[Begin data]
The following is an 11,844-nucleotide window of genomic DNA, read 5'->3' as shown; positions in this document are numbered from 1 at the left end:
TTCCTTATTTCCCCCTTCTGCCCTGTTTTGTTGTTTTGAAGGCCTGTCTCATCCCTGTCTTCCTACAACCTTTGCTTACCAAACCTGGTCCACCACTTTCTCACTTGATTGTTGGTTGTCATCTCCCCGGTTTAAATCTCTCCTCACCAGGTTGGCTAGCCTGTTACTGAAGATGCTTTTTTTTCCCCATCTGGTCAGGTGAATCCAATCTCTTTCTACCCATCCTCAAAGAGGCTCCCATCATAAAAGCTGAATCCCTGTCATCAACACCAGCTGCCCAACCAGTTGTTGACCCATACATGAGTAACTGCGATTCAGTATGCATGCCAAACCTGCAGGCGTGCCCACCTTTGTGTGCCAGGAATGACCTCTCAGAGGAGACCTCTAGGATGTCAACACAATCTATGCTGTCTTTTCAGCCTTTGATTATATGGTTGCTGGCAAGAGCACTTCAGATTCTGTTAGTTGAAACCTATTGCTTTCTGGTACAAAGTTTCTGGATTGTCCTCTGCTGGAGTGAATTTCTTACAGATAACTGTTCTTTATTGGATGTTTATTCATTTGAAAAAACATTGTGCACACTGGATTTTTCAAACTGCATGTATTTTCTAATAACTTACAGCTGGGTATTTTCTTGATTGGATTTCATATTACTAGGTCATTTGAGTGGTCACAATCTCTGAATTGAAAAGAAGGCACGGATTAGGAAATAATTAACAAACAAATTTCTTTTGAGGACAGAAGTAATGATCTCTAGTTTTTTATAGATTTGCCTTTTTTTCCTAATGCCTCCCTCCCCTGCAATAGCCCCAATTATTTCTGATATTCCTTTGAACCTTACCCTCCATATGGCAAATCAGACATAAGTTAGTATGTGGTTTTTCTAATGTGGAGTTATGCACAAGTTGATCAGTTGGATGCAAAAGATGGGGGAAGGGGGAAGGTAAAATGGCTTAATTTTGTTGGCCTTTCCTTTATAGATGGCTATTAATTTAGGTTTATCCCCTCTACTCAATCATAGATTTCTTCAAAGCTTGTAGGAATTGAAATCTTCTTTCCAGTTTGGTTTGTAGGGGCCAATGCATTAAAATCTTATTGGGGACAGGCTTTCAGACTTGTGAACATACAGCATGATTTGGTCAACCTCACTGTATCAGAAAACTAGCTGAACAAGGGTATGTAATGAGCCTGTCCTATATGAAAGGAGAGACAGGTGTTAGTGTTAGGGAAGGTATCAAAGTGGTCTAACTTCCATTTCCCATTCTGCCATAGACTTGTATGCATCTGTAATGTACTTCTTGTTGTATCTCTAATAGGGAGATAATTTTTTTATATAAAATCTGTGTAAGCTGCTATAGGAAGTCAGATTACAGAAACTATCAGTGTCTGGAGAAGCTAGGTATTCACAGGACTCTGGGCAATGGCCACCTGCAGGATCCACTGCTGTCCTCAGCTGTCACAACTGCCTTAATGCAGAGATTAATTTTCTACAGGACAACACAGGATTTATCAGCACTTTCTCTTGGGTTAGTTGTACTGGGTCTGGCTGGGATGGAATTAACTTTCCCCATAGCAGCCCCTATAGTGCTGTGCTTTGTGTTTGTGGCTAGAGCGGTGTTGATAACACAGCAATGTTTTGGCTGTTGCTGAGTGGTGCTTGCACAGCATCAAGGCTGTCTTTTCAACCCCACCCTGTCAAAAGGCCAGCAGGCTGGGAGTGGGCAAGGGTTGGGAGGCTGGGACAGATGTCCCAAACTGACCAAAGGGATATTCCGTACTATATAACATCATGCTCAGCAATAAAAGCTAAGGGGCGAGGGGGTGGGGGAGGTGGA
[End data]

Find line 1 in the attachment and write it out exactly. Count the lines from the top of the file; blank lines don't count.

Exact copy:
The following is an 11,844-nucleotide window of genomic DNA, read 5'->3' as shown; positions in this document are numbered from 1 at the left end: